Reconnect with Your Old Friends. Your Brain will Thank You!

Reconnect with Your Old Friends. Your Brain will Thank You!

Ever wondered how we tend to grow apart from once-close friends and relatives in the course of our lives? There are many reasons why a friendship sours, and some of them are toxic and rightly cut off. But in our day and age, a lot of friendships just fizzle out, for no apparent reasons, even though those connections were enriching and cherished.

With a global culture that puts relentless focus on to personal growth and goals, it is increasingly easier to lose touch with people you don’t necessarily see every day. Plans keep getting cancelled, phone calls become fewer. And just like that, they slip out of our lives without us realizing.

It’s Send a Card Day today. Why not take this opportunity to reconnect with that friend or cousin you still miss but don’t know how to reach out to? Telling someone how much they mean to you is never a bad idea. As it turns out, losing relationships and getting lonelier actually have severe and long-drawn ramifications on your health, particularly on your brain.

It’s a loneliness epidemic out there

The world is getting lonelier, and that’s no secret. Over the last fifty years, rates of loneliness have doubled in the United States alone. We live in an era where everybody is just one text away, with their entire lives being played out on social media.

And yet we have collectively never been lonelier. Paradoxically, it is this over reliance on technology and virtual reality that is said to bring about this disconnect between once-close individuals. As technology keeps touching almost every area of our lives, we are increasingly losing the personal touch to our communications with one another; the warmth of a hug, the calming effect of a voice, the effort put into a hand-written and heartfelt letter.

All this is slowly but surely pushing us away from one of our most fundamental and defining traits as human beings; the ability to form meaningful social connections and collaborations.

Why friendship is important to your brain

It helps mitigate our threat-response – In our daily life we encounter many things or situations that cause stress. These things activate the threat-response mechanism in our brain, located in the hypothalamus. This gives rise to cortisol and other stress-inducing chemicals in our brain. Continued exposure to these circumstances hinder brain cell growth, affects our memory and learning capacities, and also has ramifications on cardiovascular health. But when you are surrounded by friends, it helps keep the threat response in check. One the biggest reason humankind has made such progresses is because we learned to band together in face of threat. Having friends close by gives your brain the signal that there are people who can help when you are in trouble, leading to a dramatic reduction in stress-related problems.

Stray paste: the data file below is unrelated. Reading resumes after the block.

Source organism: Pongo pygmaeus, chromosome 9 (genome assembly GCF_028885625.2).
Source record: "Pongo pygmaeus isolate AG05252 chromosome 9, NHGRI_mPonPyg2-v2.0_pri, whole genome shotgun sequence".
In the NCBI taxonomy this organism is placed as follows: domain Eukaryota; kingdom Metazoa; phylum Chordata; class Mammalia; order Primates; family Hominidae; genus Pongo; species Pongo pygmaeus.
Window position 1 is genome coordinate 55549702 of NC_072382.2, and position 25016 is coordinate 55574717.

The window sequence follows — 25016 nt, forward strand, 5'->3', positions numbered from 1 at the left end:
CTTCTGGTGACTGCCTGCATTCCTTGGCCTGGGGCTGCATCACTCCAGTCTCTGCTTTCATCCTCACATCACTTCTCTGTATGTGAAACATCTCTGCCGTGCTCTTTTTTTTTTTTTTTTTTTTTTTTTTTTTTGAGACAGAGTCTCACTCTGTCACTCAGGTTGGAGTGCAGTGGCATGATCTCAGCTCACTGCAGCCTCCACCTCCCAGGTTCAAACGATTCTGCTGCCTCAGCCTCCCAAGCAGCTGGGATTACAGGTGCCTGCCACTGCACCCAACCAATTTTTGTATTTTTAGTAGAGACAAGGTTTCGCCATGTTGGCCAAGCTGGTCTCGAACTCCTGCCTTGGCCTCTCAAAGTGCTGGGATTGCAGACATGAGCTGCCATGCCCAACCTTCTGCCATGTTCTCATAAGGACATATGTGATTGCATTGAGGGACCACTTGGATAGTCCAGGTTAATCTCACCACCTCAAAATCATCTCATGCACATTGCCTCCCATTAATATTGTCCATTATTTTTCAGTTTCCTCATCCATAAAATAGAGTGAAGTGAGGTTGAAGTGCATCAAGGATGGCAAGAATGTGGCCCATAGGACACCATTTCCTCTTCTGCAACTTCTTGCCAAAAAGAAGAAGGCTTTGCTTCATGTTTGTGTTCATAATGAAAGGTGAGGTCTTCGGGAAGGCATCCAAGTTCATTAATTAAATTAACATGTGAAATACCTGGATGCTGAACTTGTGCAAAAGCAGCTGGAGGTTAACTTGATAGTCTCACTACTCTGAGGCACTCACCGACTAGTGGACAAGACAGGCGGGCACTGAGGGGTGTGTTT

It builds our ‘cognitive reserve’ – Cognitive Reserve is something that neuroscientists describe as the resilience of your brain against damage or decline. And the best protection against brain decline is a continual exercise of its faculties. When you socialize, you are regularly performing a lot of brain activities: thinking, feeling, sensing, memorizing, reasoning, information processing et al. These activities are mentally stimulating, and they help build our cognitive reserve by creating new brain cells, and forming new connections or synapses between neurons.

It helps you learn and grow – Socializing is one of the most effective ways of learning new things and skills, not just in a transactional way. When you are friends with someone for a long time and like their company, your brain starts to imitate their ways of functioning, thereby picking up new thoughts and new connections. A recent study has shown that best friends tend to have similar brain wave patterns in their brain scans. Your personal growth is directly proportional to the extent you interact with your close friends.


So, let’s go the old-fashioned way this Send a Card Day. Make a card or buy one, write a heartfelt, personal message, and send it to that friend or family member you have lost touch with but miss a lot. Rekindle that old warmth and spirit of caring. Your brain will thank you!

Free 3-Part Brain Training by Jim Kwik:

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